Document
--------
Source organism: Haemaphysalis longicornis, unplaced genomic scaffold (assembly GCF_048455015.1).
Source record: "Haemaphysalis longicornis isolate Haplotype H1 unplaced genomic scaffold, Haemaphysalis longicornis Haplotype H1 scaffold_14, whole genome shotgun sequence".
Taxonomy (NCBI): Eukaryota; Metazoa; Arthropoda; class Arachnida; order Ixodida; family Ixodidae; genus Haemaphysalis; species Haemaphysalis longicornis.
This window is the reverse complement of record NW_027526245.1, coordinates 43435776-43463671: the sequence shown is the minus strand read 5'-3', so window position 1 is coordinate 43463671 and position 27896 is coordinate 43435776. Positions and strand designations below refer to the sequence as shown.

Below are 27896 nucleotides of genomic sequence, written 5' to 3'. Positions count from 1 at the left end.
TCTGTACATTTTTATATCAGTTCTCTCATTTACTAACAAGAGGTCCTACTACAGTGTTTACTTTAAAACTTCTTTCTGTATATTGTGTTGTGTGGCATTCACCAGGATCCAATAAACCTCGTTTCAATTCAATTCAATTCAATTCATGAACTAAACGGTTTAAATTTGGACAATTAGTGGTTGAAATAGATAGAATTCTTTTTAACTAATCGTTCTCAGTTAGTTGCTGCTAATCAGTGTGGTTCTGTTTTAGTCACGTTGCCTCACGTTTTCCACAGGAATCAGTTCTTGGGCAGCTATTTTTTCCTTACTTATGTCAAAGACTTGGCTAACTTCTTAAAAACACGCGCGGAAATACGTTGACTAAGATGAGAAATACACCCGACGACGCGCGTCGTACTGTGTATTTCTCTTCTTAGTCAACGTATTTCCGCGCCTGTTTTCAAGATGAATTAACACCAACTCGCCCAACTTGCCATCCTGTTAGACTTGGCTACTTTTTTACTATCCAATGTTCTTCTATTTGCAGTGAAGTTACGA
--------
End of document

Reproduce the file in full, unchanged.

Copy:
Source organism: Haemaphysalis longicornis, unplaced genomic scaffold (assembly GCF_048455015.1).
Source record: "Haemaphysalis longicornis isolate Haplotype H1 unplaced genomic scaffold, Haemaphysalis longicornis Haplotype H1 scaffold_14, whole genome shotgun sequence".
Taxonomy (NCBI): Eukaryota; Metazoa; Arthropoda; class Arachnida; order Ixodida; family Ixodidae; genus Haemaphysalis; species Haemaphysalis longicornis.
This window is the reverse complement of record NW_027526245.1, coordinates 43435776-43463671: the sequence shown is the minus strand read 5'-3', so window position 1 is coordinate 43463671 and position 27896 is coordinate 43435776. Positions and strand designations below refer to the sequence as shown.

Below are 27896 nucleotides of genomic sequence, written 5' to 3'. Positions count from 1 at the left end.
TCTGTACATTTTTATATCAGTTCTCTCATTTACTAACAAGAGGTCCTACTACAGTGTTTACTTTAAAACTTCTTTCTGTATATTGTGTTGTGTGGCATTCACCAGGATCCAATAAACCTCGTTTCAATTCAATTCAATTCAATTCATGAACTAAACGGTTTAAATTTGGACAATTAGTGGTTGAAATAGATAGAATTCTTTTTAACTAATCGTTCTCAGTTAGTTGCTGCTAATCAGTGTGGTTCTGTTTTAGTCACGTTGCCTCACGTTTTCCACAGGAATCAGTTCTTGGGCAGCTATTTTTTCCTTACTTATGTCAAAGACTTGGCTAACTTCTTAAAAACACGCGCGGAAATACGTTGACTAAGATGAGAAATACACCCGACGACGCGCGTCGTACTGTGTATTTCTCTTCTTAGTCAACGTATTTCCGCGCCTGTTTTCAAGATGAATTAACACCAACTCGCCCAACTTGCCATCCTGTTAGACTTGGCTACTTTTTTACTATCCAATGTTCTTCTATTTGCAGTGAAGTTACGA